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What's the deal with school rankings?

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2 hours ago, HopefulLawyer97 said:

Anomaly 

There are multiple people with stats in that neighbourhood in the Osgoode thread. Neither Your friend’s GPA nor having to “crush the LSAT” are the problems.

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2 minutes ago, Rashabon said:

There are multiple people with stats in that neighbourhood in the Osgoode thread. Neither Your friend’s GPA nor having to “crush the LSAT” are the problems.

The median stats last year were 3.69/161. 3.5 is nowhere near 3.69. For reference, someone with a 3.5 would have to take 26 additional equal credit courses with a 4.0 in each to get near that median. If someone got in with 3.5/159, I’d say it’s probable that they either filled out part b, had some incredible ECs or worked before applying. 3.5 wouldn’t even be the 25th percentile GPA for Oz. You can’t realistically look someone in the face and tell them they have a good chance of getting in with a 3.5/159 purely based on stats alone. 

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9 minutes ago, HopefulLawyer97 said:

The median stats last year were 3.69/161. 3.5 is nowhere near 3.69. For reference, someone with a 3.5 would have to take 26 additional equal credit courses with a 4.0 in each to get near that median. If someone got in with 3.5/159, I’d say it’s probable that they either filled out part b, had some incredible ECs or worked before applying. 3.5 wouldn’t even be the 25th percentile GPA for Oz. You can’t realistically look someone in the face and tell them they have a good chance of getting in with a 3.5/159 purely based on stats alone.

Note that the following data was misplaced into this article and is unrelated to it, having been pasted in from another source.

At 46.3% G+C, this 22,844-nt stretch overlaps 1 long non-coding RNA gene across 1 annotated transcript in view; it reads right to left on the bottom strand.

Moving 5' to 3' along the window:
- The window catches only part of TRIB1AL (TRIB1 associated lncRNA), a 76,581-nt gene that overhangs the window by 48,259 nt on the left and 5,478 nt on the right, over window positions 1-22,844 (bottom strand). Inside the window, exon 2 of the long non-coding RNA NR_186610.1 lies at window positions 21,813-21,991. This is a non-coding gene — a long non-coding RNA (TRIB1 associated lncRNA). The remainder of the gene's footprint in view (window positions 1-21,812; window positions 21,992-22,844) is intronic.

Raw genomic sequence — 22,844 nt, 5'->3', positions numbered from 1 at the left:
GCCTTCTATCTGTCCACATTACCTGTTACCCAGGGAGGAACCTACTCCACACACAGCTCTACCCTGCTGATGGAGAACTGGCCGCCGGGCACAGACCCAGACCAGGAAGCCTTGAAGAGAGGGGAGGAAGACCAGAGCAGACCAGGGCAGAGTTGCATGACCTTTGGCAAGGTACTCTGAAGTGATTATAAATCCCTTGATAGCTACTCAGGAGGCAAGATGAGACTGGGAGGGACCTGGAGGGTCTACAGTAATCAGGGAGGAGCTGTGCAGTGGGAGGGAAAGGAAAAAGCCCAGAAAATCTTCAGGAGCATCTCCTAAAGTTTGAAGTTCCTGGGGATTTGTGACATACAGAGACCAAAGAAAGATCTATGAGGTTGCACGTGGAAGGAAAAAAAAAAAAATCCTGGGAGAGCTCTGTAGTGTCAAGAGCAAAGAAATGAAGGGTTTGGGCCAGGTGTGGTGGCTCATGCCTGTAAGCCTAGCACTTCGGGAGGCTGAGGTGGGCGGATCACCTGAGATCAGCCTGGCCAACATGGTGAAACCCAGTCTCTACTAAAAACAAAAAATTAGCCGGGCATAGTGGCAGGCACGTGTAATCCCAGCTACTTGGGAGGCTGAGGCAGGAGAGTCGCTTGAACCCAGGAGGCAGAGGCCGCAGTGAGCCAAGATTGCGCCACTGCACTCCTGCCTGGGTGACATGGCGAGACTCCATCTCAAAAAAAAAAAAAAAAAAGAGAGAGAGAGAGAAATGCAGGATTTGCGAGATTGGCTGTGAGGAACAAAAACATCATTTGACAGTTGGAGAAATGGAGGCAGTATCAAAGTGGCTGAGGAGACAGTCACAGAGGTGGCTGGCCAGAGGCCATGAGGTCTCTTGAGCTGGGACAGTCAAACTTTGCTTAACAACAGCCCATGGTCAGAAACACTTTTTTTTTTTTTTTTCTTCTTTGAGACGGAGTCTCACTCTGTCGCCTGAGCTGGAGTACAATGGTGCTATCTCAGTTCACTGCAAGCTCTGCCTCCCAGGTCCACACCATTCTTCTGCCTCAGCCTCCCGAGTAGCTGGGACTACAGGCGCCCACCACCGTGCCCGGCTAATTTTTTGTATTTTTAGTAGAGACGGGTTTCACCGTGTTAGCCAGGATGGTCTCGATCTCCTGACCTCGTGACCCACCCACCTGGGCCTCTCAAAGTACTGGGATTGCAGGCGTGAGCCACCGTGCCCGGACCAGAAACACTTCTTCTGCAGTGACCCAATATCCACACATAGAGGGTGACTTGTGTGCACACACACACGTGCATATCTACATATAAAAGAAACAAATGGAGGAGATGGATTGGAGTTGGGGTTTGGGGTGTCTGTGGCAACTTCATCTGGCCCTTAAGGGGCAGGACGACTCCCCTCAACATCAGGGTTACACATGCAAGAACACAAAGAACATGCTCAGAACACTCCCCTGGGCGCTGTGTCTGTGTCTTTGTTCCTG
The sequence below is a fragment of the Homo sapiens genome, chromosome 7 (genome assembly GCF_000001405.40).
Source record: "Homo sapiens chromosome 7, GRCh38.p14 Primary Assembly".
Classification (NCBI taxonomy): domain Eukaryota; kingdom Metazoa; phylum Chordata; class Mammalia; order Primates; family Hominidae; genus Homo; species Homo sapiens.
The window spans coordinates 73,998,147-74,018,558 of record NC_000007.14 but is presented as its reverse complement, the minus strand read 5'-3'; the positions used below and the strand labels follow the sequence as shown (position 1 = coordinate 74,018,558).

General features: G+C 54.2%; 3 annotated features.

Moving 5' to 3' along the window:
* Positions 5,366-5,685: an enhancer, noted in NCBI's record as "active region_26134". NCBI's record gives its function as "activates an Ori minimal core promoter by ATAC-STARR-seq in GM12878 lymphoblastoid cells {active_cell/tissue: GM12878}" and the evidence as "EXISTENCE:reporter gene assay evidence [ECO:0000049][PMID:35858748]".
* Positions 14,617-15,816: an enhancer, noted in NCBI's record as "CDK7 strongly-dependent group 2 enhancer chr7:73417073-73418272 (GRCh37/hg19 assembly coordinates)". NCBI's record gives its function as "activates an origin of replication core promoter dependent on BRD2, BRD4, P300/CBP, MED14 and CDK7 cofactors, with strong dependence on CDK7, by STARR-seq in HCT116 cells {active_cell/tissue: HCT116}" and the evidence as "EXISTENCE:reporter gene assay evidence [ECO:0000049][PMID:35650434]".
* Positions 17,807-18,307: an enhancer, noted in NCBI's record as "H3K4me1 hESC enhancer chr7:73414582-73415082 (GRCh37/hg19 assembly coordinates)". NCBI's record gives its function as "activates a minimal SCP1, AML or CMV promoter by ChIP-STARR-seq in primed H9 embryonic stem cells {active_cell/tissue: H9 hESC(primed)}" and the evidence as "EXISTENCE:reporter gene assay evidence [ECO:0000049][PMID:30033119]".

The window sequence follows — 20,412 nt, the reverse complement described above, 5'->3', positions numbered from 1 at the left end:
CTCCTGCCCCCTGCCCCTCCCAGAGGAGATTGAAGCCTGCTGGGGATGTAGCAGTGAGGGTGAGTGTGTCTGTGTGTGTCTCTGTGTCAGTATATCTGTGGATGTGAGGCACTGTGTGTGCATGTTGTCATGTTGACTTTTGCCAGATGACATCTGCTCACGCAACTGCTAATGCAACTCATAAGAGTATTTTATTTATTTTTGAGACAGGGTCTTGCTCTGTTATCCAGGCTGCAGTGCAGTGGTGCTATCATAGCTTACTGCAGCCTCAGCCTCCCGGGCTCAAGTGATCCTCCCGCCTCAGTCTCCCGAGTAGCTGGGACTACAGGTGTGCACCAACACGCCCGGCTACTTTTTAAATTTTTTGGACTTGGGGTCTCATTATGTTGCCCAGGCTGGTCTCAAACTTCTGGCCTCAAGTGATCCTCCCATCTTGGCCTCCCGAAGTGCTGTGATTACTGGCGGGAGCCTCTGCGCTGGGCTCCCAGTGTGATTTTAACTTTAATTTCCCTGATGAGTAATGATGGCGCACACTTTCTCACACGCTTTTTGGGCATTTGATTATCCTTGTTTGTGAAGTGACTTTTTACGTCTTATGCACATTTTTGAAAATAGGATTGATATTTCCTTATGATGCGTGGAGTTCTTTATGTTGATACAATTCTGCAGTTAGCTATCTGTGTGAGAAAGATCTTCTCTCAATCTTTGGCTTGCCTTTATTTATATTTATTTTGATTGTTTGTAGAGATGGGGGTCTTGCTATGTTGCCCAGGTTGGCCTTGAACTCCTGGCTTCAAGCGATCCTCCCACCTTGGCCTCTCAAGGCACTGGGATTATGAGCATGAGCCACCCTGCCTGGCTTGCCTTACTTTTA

So go for 3.5/163 or 164. That’s still not crushing the LSAT and now above median on it. Again, not the problem. Also there are three other 5 other schools in Ontario beyond Osgoode, U of T and Ryerson

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4 minutes ago, HopefulLawyer97 said:

The median stats last year were 3.69/161. 3.5 is nowhere near 3.69. For reference, someone with a 3.5 would have to take 26 additional equal credit courses with a 4.0 in each to get near that median. If someone got in with 3.5/159, I’d say it’s probable that they either filled out part b, had some incredible ECs or worked before applying. 3.5 wouldn’t even be the 25th percentile GPA for Oz. You can’t realistically look someone in the face and tell them they have a good chance of getting in with a 3.5/159 purely based on stats alone. 

so can we then agree that the law schools that refused your depressed, deathly majored friend either: